Howard's Day Off

Saturdays 5-7 AM, Repeats Sunday 5-7pm on HPR-2


Howard Dicus can't play a musical instrument, and can't read music with any facility. But he spent much of his childhood playing his dad's 78 rpm jazz records, and singing with his brother and sisters, who could hear any song once or twice and sing it back in multi-part harmony. Though the family home was filled with music, exposure to classical music was limited to the usual (for babyboomers) soundtracks of movies and cartoons, and the very few classics his father acquired on record, including "The Nutcracker," "Gaite Parisienne," and "Peter and the Wolf."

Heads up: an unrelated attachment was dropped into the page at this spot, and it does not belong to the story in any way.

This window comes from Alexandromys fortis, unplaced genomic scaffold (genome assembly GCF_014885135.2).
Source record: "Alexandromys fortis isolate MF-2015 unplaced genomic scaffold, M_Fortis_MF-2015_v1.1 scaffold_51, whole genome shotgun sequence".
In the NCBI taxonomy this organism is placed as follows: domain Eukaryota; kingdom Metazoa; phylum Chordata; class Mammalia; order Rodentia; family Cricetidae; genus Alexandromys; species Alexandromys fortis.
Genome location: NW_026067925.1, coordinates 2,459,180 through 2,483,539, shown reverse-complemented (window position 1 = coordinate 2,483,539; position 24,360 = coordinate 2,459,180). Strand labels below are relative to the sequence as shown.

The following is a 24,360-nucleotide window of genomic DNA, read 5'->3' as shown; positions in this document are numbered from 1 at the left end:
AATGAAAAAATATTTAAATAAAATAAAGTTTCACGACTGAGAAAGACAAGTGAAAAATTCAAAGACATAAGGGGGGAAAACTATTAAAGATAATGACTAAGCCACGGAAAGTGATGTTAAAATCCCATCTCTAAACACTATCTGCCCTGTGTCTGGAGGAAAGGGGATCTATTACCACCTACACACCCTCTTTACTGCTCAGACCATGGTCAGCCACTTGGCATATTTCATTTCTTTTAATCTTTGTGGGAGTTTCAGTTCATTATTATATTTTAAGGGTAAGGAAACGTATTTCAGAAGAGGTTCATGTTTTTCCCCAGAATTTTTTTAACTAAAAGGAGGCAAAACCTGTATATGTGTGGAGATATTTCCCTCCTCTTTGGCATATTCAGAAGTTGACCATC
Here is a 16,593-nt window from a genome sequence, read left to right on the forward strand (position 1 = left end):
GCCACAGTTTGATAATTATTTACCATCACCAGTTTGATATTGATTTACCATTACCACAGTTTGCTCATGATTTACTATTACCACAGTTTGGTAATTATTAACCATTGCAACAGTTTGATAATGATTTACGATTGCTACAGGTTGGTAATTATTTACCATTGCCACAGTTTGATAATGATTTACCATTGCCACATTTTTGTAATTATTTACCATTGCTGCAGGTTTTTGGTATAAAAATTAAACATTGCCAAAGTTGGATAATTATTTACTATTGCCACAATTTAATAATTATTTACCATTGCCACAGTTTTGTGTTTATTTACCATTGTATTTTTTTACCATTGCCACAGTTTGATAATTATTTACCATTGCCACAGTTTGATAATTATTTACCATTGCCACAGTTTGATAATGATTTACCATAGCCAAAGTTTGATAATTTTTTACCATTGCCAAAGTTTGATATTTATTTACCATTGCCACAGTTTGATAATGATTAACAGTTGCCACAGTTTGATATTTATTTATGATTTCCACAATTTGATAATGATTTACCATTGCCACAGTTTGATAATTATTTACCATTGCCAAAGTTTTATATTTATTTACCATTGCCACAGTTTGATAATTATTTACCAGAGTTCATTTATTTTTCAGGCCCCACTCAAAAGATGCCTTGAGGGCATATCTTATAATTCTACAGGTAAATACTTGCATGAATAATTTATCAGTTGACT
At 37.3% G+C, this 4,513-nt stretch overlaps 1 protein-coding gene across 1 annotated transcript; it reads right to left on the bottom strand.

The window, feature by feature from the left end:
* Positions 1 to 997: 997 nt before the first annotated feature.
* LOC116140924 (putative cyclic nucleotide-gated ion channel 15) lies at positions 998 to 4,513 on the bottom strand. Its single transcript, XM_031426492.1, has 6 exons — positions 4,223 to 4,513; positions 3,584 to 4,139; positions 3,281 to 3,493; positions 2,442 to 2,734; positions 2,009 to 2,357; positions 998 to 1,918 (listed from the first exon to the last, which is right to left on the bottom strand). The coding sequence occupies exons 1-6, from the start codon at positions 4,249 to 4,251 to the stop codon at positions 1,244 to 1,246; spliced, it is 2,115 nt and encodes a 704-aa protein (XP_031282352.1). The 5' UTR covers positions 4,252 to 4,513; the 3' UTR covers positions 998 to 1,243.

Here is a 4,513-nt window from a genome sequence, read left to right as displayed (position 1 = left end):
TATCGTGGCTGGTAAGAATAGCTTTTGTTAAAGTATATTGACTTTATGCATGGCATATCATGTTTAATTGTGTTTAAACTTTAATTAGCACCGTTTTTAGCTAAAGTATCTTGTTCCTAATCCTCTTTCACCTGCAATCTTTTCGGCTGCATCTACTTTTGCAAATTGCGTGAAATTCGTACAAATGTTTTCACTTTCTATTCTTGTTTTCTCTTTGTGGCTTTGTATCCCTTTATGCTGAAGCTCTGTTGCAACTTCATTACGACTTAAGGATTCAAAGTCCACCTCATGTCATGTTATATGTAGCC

As a teenager, checking out jazz records from the library, Howard discovered the Swingle Singers and the Jacques Loussier Trio swinging Bach, and it was a short step from there to the real thing. Around 1979, the development of the CD led to LPs on sale for $1.99, and a headlong self-guided tour of classical music ensued, completely out of order compared to what would be taught in a conservatory. Imagine someone who was familiar with Schoenberg's Chamber Symphony but not Haydn's "Miracle" Symphony! To fill in the gaps, Howard began reading scores of books on classical music. While still living in Washington D.C. he was a season subscriber to the National Symphony, and a violinist friend got him into rehearsals for the Richmond Symphony. Roped into serving on the board of the Washington Savoyard, he got a crash course on Gilbert & Sullivan, which continued into years as president of the little opera company. In the 1990s Howard also wrote articles about classical CDs for United Press International, and began filling in the gaps in his musical education.